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|Spanish Wells' Abner Pinder, Profiled (Nassau Guardian)|
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|Posted by:||Aug 16th 2006, 08:25:42 pm|
|Fig Tree News Team||Abner Pinder
By Norman Rolle, WEEKENDER EDITOR
Spanish Wells is a tiny island (a mile and three quarters long by a half mile) of 1,800 people, tucked between North Eleuthera and Harbour Island. Eleutheran Adventurers settled there in 1648 and were later joined by British Loyalists, who came following the American War of Independence in 1776.
With an abundance of fish in the surrounding waters, a lucrative fishing industry sprung up; from the beginning most of the population became fishermen and to this day, for 60 per cent of the Spanish Wells population, fishing remains the island's main industry, which has created per capita, perhaps the highest number of millionaires in the world.
Abner Pinder, shy of 60, is among the modern day successful fishermen of Spanish Wells. But with an inherent leadership ability, he, when Local Government was introduced in The Bahamas in 1999, racked up his fishing gear and placed his name in nomination and won a place on the Local Government board, a non-paying job, but nonetheless, one that he likes and from which he gets much satisfaction.
"For the past 20 years, I just about devoted my life entirely to helping other people. The greatest satisfaction that I get out of life, is being able to help and do things for other people that they can't do for themselves."
In the first term, Spanish Wells along with Harbour Island and North Eleuthera, were known as committees which made up the District Council of nine members, three people from each committee. That arrangement, however, was short-lived. In 2002, each of the three were elevated to District Council, whereupon Pinder was elected Chief Council for Spanish Wells.
"I have a full life. My personal businesses occupy about 40 per cent of my time. Local Government occupies 60 per cent," declares Pinder, who during the interview often stopped in mid sentence to take phone calls. He admits: "We don't have a council office where the people can come with all their headaches ...They bring their headaches here," referring to his modest office on a Spanish Wells waterfront. "On a daily basis I sometimes see 30 or 40 people."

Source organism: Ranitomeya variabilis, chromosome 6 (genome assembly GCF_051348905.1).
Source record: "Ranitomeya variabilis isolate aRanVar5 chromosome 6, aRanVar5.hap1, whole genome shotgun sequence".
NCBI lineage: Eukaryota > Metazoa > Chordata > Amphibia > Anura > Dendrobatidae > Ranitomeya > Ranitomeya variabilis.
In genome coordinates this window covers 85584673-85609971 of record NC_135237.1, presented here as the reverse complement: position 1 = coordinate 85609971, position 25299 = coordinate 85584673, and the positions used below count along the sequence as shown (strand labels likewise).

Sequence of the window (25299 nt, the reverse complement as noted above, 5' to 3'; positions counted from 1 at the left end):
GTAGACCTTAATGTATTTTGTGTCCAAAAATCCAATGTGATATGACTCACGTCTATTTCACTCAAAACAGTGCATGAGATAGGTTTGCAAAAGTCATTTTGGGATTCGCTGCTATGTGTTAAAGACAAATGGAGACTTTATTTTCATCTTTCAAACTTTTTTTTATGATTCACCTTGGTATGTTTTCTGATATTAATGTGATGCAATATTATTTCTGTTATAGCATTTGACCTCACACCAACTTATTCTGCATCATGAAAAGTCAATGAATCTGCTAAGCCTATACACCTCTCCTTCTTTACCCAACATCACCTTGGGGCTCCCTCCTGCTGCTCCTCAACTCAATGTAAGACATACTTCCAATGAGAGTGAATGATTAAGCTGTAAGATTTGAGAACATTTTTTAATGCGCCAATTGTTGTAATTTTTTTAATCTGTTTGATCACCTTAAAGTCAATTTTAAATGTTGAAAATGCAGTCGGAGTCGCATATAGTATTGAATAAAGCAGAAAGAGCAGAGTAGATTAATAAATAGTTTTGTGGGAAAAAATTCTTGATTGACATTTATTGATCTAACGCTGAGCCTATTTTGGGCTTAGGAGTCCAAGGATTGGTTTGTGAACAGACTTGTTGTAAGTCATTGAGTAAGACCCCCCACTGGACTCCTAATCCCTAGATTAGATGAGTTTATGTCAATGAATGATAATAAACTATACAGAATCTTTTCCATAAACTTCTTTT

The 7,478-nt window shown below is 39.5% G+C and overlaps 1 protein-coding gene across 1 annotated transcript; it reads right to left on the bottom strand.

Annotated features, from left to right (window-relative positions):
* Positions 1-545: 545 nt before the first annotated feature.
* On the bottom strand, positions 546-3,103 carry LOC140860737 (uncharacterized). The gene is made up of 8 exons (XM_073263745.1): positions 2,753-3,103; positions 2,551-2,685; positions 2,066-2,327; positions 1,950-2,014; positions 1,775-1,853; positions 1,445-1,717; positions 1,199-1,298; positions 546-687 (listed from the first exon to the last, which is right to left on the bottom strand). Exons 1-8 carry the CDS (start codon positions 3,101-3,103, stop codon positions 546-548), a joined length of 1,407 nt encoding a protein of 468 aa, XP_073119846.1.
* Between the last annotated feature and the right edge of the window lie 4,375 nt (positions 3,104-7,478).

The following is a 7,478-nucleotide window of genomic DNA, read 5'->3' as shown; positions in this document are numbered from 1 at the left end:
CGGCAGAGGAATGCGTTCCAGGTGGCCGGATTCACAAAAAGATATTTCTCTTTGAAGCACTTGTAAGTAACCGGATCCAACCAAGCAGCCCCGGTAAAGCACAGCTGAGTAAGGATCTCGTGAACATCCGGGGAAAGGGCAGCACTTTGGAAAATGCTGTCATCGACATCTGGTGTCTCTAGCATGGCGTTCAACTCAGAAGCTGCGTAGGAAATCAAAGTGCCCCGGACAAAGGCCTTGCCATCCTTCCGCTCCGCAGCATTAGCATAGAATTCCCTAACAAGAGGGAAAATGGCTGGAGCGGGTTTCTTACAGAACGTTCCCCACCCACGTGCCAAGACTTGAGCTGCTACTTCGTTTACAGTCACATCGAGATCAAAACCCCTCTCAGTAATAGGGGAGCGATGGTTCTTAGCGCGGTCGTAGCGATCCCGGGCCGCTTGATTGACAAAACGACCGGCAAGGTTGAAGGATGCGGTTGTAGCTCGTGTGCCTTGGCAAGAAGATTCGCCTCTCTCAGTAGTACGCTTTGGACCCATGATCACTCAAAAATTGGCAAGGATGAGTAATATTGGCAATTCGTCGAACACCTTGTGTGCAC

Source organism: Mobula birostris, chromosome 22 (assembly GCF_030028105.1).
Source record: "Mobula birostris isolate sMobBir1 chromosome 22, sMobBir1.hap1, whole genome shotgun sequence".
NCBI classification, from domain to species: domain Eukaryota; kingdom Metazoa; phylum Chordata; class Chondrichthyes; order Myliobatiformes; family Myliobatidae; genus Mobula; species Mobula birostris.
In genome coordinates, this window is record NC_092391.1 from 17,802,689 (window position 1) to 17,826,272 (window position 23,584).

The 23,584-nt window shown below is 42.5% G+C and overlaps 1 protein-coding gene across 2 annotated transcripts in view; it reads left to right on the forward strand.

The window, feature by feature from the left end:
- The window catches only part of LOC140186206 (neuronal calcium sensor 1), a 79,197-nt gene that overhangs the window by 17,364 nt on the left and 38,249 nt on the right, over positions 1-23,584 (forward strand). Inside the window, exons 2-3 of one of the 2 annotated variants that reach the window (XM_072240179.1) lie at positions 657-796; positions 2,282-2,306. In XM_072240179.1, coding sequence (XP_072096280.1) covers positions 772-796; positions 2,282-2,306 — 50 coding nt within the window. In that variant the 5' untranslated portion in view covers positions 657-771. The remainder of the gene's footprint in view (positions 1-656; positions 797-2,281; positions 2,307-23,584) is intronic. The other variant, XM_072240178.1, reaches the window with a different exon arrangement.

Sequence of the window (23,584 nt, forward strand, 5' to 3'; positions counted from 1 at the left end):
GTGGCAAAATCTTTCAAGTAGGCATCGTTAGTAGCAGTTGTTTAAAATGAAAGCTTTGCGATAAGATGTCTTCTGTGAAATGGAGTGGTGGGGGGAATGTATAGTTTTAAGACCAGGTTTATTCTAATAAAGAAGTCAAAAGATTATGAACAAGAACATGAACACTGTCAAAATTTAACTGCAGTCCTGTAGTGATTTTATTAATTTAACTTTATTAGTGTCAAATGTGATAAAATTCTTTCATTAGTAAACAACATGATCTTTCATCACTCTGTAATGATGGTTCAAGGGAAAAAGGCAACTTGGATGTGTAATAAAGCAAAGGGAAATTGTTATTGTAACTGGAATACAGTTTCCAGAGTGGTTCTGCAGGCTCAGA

Water shortage, he says, is the most frequent complaint he gets. "All in all, I don't think that there is anything that needs to be changed about Spanish Wells. We don't want to change it too much... This is one of the things this Council tries to ensure. We have a lot of foreigners coming here to build homes. We welcome them as long as they don't try to change the island. If they want to come in here and fit in with what they meet, they're more than welcome, but when they try to change it, then it's time for them to go back home.
"We have this development down in Russells Island... that's going to be a five, six hundred million dollar development. But the good thing about that now is that we'll get people coming from Spanish Wells and the mainland. Hopefully, its going to provide jobs for 400-500 from the mainland if they want to work. It's not going to provide that many jobs for people around Spanish Wells because most of the people are already working."
There are about a dozen Spanish Wells farmers who grow vegetables, citrus, mangoes, and bananas on the mainland of Eleuthera and on Russells Island, which is also becoming residential.
"All of the young people are building homes there," says Pinder, who admits "there's little land left on Spanish Wells. There are a few tracks owned by people who live in Nassau but they don't want to sell and don't keep them clean. That's one of the problems Local Government faces. It's very irritating for people to see these big plots of land left as dumps."
Abner Pinder was born on Sept. 21, 1949, was raised in Spanish Wells. Except for his paternal grandmother who was born on Harbour Island, the Pinder ancestors are all of Spanish Wells descent. He has two daughters and five grandchildren.
"Spanish Wells is a family. If somebody gets into trouble and needs help, you have many people who come to help. It does not matter who an individual is ....If he comes to Spanish Wells and doesn't have a chip on his shoulder, he's treated like royalty."
Pinder's diverse business interests include White Crown Aviation of North Eleuthera, Blackbeard's Cay, off Cable Beach, a golf cart rental, apartment rental, real estate, a fishing operation, shipping agent for the Bohengy and a freight boat plying between Spanish Wells and West Palm Beach.
In the past eight to nine years, Spanish Wells has experienced a marked increase in visitors, mainly family-oriented. "They can turn their children loose and not have to worry about anything happening to them."
What about crime? "The biggest crime we have around here is someone taking gas out of someone else's boat for their motorcycle. This is because gas stations don't open at night. There's never been a murder here, not in my lifetime," he admits with pride.
"There's not much wrong in Spanish Wells. Things have changed here since Local Government came. We make the decision to do what needs to be done here and we try to keep on top of it ... to make sure everything is done and done right."
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